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Benefits to look for in intern year

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  • Benefits to look for in intern year

    I’m a fourth year medical student in the process of applying to dermatology residency. I understand that little of what I do in residency will make a substantial impact on my finances, but I want to do the best that I can considering I currently have $330,000 in student loan debt and. What are some of the most high yield benefits that I should look for in my preliminary year of training? All the programs that I’m applying to are in low cost of living areas and I don’t really have a significant preferences on where I complete my prelim year.

  • #2
    While you will not be able to accumulate a significant amount in residency, you can certainly lay the foundation for personal finance and investment principles that will be much more important than how much you can save at this time. It's pretty rare for programs to offer any kind of matching retirement plan so getting used to living like a resident, establishing an emergency fund, contributing to a Roth IRA, and looking into an HSA if applicable will be the best actionable things you can do at this point.

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    • #3
      Roth IRA is the no-brainer.

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      • #4
        Differences in compensation or benefits between intern years will be trivial in the long run. Rank based on where you think you will be happiest for the year.

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        • #5
          First off I am sorry and good luck.

          If offered a match make sure you get it.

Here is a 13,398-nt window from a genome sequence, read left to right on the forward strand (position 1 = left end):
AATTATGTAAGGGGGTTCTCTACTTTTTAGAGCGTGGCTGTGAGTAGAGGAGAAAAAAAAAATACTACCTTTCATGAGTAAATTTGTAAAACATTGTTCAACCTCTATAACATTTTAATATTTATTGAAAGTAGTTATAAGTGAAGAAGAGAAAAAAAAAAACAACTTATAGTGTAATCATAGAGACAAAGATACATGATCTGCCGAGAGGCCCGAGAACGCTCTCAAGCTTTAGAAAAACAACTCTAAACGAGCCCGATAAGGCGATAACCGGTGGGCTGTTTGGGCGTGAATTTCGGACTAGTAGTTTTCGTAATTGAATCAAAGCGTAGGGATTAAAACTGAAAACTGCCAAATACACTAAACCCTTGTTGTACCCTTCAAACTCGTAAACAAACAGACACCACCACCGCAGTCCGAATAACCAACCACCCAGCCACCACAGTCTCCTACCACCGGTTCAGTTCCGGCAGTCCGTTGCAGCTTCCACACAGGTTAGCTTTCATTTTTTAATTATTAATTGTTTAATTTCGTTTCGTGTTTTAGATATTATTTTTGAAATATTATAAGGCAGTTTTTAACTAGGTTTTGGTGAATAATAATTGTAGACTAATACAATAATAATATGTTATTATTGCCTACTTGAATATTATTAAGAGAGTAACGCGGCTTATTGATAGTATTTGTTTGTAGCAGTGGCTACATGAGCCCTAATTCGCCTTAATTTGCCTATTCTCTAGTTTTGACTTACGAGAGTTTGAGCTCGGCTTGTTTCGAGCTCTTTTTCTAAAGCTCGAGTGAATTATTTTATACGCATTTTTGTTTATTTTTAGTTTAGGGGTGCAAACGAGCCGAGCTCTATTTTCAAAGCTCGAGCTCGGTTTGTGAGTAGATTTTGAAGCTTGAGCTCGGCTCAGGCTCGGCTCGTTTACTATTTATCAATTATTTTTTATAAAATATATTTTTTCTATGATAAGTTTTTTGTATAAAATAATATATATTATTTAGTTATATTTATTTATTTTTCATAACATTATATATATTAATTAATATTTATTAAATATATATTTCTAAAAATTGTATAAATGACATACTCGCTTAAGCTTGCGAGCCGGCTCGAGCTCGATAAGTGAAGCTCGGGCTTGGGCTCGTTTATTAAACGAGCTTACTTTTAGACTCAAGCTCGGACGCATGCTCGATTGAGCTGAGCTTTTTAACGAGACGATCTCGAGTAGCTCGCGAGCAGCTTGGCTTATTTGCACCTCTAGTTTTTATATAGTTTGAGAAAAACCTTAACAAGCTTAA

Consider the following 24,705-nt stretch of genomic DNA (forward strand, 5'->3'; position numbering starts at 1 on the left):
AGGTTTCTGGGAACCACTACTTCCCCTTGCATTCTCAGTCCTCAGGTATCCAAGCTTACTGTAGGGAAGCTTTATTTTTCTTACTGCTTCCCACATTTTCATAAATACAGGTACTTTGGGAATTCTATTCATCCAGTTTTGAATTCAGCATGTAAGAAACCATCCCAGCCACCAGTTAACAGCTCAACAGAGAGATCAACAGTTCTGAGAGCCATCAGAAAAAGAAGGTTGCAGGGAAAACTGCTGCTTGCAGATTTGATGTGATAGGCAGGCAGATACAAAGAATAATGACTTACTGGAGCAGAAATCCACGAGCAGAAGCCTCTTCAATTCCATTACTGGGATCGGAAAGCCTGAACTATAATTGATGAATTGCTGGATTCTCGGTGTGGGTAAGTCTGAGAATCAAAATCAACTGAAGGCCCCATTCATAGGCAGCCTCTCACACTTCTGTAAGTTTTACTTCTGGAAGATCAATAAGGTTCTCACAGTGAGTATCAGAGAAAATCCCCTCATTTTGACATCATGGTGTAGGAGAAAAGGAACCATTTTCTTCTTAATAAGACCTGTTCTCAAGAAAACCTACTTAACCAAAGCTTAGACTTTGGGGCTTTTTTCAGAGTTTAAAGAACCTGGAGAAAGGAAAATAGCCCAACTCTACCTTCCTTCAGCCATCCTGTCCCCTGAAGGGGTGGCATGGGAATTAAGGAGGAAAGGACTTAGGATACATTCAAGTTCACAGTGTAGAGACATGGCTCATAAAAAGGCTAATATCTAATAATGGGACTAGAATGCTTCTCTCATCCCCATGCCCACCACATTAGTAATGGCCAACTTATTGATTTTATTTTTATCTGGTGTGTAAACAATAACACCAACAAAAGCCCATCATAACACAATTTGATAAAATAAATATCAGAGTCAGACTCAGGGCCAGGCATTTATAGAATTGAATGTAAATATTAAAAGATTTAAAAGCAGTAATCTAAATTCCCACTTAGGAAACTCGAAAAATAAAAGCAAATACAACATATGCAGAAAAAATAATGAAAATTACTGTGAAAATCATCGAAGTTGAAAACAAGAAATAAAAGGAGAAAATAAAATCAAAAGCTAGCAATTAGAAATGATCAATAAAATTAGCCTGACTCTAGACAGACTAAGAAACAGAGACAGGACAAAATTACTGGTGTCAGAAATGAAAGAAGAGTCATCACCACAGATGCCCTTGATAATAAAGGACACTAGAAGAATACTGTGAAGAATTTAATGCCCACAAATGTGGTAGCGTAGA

Then it would be Roth IRA
          Then HSA
          Then Roth 403b if available.
          Take care of your life and disability needs


          Keep yourself alive, yeah
          Keep yourself alive
          Ooh, it'll take you all your time and money
          Honey you'll survive

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          • #6
            even if offered a match, be sure to check out the vesting schedule. If you have a 3-year residency that starts June 15 and ends June 1 3 years later and the match is cliff vesting, you get none of that match

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            • #7
              There's nothing offered from 1 residency to another that will actually matter.
              Personal finance education and habits are all that matters.

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              • #8
                Originally posted by JBME View Post
                even if offered a match, be sure to check out the vesting schedule. If you have a 3-year residency that starts June 15 and ends June 1 3 years later and the match is cliff vesting, you get none of that match
                Good point. My wife lost her match when she did not work a job for a full 3 years. We knew about it but it still sucked.

                My residency matched for greater then 3 years and because of orientation we were employed for 3 years and 3 weeks. I guess I did not realize how rare that was.

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                • #9
                  Manage your student loans.
                  Look up Resident’s waterfall.
                  Live cheap and find a partner that plans to live cheap and will make a ton of cash.

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                  • #10
                    i would apply to a place ive always wanted to live but likely wont. Example, miami, austin texas, nashville etc. You're derm, you should be fine. Try and enjoy intern year. I wouldnt want to get stuck in bumble**** just to save a few $$.